“Hello. I’ve come to speak with Victoria Sessums.” After losing his hearing at eleven, Travis had learned lipreading while at the deaf school. That skill, coupled with his ability to speak clearly, allowed him to act like a hearing person when it suited. And right now, far from home with no friends, such skills suited his purposes very well.
The stout man shook his head. “I’m sorry. Mrs. Sessums is not receiving guests.”
Travis concentrated on the man’s lips. “Oh. Uh…she asked me to come.”
“I’m sorry. The lady of the house is unavailable. Please return another time.”
As the man shut the door, Travis braced a hand against it. “Please. I’ve traveled from San Francisco to see her. Could you at least tell her Travis McCaffrey’s here?”
The gent’s brows lifted. “McCaffrey—from San Francisco?”
“She’s expecting you.” The man motioned Travis inside. “Wait here while I announce your arrival.”
Travis stepped inside. Once the man disappeared up an impressive arching double staircase, Travis studied the nearby rooms. To the left, a parlor with grand fireplace and lavishly detailed furniture. To his right, a dining room with a long table and many chairs, two huge flower arrangements topping the surface. Directly ahead, an arched doorway led to other parts of the house, though the butler reappeared on the landing above, beckoning him upstairs before he could see more.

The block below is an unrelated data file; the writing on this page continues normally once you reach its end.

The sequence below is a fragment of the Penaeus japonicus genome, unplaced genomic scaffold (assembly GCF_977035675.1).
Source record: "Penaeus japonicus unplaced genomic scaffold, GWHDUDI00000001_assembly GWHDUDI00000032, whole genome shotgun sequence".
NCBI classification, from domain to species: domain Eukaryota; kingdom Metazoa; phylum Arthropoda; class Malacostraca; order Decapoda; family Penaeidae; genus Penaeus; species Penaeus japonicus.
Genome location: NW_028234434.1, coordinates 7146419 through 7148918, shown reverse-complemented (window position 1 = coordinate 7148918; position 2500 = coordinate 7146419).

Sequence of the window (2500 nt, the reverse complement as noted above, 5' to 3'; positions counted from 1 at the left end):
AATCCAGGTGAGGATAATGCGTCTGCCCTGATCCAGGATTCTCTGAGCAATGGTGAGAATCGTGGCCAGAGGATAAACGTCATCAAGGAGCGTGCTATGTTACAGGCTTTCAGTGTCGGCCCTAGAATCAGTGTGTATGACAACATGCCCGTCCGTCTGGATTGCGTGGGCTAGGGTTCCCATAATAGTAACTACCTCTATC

Complying, Travis went up the stairs and followed to the last door on the right side of the long hall.
“You may enter.” The butler pushed the door open then disappeared down the hall.
Travis peered into the brightly lit bedroom decorated in rich golds and purples, everything of the latest fashion except for one old chest. The well-worn piece, positioned at the foot of the bed, stuck out in the opulent surroundings. His eye traveled from it to the bed itself. Propped up against a huge pile of pillows, Victoria Sessums smiled weakly at him. She waved him inside.
For an instant, he stared. What had happened? The woman was a mere shadow of the one he recalled from her infrequent visits to the deaf school. Her dark hair was pulled into simple braid, a few stray curls framing her jaundiced face. Her features, once plump and healthy, were drawn and frail. He finally uprooted his feet and walked to the bed.
“Thank you for coming, Travis.” She signed and spoke the words, then motioned to a richly upholstered wingback chair beside the bed. “Please, sit.”